** As featured in issue 41 **
Now if we want to take our double stops a la Brent Mason to the next level, we need to start adding other notes to the phrases, so our single note lines are punctuated with double stops. Not only will this a Country flavour to any line, but it also allows us to think more in terms of harmony (chords) than having a scalar approach.
So in the last lesson we were playing simple A and G triads against an A bass note, now against the A an A triad gives us the Root, 3rd and 5th, but the G gives us the b7th, 9th and 11th. So while we're just thinking about two triads, we're playing six notes of the Mixolydian scale.
If we expand on our A triad in the first pattern we can add three descending notes (F#, E and C#) to give us a four note pattern. In order to pull this off though we need to nail the technique, so take it slowly and build up speed, it's fingers down, up, down, repeat.
We can also add rhythmic variation to it by repeating the hybrid picked part, so fingers, down, fingers, down, up down repeat. That's a six note fragment and when combined with the four note fragment you can create numerous interesting rhythmic variations.
Now we have a cool six note melodic phrase here, but the key thing is that we're just thinking of the chord (in fact, it's only the F# note that isn't part of the A chord, that's part of the major pentatonic scale). So if we take that logic and move this idea in A down 2 frets, we're suddenly on a G triad sound and it works just as well.
If you spend time going between these two ideas against an A bass note, it sounds super Country but doesn't feel fully resolved, so to end the idea we can move down to the 5th fret area where our big E shape barre chord is and end the phrase with some double stops around this position like we saw in our first column - note the use of the minor to major 3rd for that bluesy vibe.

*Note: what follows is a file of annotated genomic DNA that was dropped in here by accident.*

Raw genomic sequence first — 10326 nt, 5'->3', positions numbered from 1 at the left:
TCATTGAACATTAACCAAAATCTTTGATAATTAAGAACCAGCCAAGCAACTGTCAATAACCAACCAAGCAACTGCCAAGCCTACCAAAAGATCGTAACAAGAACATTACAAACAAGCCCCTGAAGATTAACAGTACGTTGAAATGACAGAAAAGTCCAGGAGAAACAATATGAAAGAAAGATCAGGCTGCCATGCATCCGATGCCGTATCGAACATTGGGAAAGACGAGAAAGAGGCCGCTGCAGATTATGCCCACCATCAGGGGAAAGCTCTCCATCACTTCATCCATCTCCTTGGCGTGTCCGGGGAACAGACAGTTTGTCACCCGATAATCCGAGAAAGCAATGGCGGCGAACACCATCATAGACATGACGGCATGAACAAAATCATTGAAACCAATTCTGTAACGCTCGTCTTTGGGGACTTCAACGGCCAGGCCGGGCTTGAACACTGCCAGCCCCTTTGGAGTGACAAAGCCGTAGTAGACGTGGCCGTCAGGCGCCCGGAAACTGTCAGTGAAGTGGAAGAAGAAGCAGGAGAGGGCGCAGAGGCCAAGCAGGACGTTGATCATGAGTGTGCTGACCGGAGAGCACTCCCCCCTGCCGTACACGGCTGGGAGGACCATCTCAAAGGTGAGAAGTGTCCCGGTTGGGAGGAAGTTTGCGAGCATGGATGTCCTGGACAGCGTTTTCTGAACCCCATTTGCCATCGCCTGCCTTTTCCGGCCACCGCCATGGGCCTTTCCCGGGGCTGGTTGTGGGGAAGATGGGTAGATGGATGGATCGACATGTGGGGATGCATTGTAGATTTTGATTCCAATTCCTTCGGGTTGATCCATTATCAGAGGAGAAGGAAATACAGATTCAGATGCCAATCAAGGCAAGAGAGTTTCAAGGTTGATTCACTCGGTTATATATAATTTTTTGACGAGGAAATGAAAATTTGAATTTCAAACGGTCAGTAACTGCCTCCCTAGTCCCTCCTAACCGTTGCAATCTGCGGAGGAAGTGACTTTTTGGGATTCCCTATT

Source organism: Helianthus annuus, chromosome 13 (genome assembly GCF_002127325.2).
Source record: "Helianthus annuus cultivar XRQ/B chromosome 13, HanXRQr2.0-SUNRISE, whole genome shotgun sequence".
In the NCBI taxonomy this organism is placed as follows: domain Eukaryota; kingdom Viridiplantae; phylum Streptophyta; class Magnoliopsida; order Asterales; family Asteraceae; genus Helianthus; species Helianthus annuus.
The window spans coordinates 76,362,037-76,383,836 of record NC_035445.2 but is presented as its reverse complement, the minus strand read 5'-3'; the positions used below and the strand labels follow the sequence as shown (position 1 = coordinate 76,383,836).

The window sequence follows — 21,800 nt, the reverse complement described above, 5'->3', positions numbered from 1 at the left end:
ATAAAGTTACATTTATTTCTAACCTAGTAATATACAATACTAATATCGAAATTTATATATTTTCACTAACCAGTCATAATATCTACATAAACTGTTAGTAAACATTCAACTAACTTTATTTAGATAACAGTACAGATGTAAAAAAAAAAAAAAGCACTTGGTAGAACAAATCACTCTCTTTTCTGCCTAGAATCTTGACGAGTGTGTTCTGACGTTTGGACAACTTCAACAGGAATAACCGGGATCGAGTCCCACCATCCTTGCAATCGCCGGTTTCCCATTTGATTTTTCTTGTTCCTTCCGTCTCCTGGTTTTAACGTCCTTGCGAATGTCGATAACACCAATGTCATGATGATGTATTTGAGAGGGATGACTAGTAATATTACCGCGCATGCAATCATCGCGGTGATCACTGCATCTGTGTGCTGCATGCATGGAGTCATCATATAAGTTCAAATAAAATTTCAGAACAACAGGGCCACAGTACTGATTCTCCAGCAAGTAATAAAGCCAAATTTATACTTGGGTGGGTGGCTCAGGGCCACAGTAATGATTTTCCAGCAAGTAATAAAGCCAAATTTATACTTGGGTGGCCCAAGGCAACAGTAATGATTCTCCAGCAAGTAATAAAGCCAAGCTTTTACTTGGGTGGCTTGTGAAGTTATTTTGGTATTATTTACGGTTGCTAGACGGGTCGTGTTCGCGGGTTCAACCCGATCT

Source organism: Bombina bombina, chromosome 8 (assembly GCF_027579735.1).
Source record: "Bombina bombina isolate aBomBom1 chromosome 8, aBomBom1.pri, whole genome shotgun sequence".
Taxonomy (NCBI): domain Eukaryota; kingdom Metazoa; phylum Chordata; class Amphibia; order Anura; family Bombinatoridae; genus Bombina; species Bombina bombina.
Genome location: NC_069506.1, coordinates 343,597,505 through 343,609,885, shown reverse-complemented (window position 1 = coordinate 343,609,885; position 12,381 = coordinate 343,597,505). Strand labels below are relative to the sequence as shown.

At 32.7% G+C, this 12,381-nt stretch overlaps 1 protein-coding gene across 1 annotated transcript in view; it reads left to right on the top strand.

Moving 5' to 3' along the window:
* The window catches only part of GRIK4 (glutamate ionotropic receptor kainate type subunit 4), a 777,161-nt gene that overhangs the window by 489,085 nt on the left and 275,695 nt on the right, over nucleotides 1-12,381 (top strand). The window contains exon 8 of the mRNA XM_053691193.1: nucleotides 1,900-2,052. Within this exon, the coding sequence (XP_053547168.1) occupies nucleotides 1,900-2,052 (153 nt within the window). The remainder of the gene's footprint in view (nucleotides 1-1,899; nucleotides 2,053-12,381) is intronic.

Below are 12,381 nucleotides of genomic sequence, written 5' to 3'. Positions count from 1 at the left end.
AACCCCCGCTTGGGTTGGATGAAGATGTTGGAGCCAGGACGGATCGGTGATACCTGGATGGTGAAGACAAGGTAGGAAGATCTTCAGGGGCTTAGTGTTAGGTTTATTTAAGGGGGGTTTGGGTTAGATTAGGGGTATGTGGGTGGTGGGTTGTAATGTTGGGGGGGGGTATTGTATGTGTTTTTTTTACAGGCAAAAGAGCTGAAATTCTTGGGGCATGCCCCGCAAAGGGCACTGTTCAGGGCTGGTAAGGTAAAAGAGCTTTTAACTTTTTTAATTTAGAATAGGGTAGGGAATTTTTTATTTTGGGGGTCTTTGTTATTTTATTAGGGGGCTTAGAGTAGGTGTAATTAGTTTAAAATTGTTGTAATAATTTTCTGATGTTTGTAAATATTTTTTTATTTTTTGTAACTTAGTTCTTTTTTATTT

While these are great ideas in their own right and should be explored further in terms of rhythmic patterns and tonalities, we can find further ideas just by moving the same idea down a string set as it will put us in a totally different position on the neck.
That's all there is to it really, using A and G triads in combination with simple solo lines will get you a real authentic twangy sound – so experiment and see what happens!
Try listening to some Brent Mason solos, either solo or as a session player to hear some of these ideas in context – a great starting place would be someone like Alan Jackson where you'll hear Brent often, try the classic “I Don't Even Know Your Name” to see him at his best.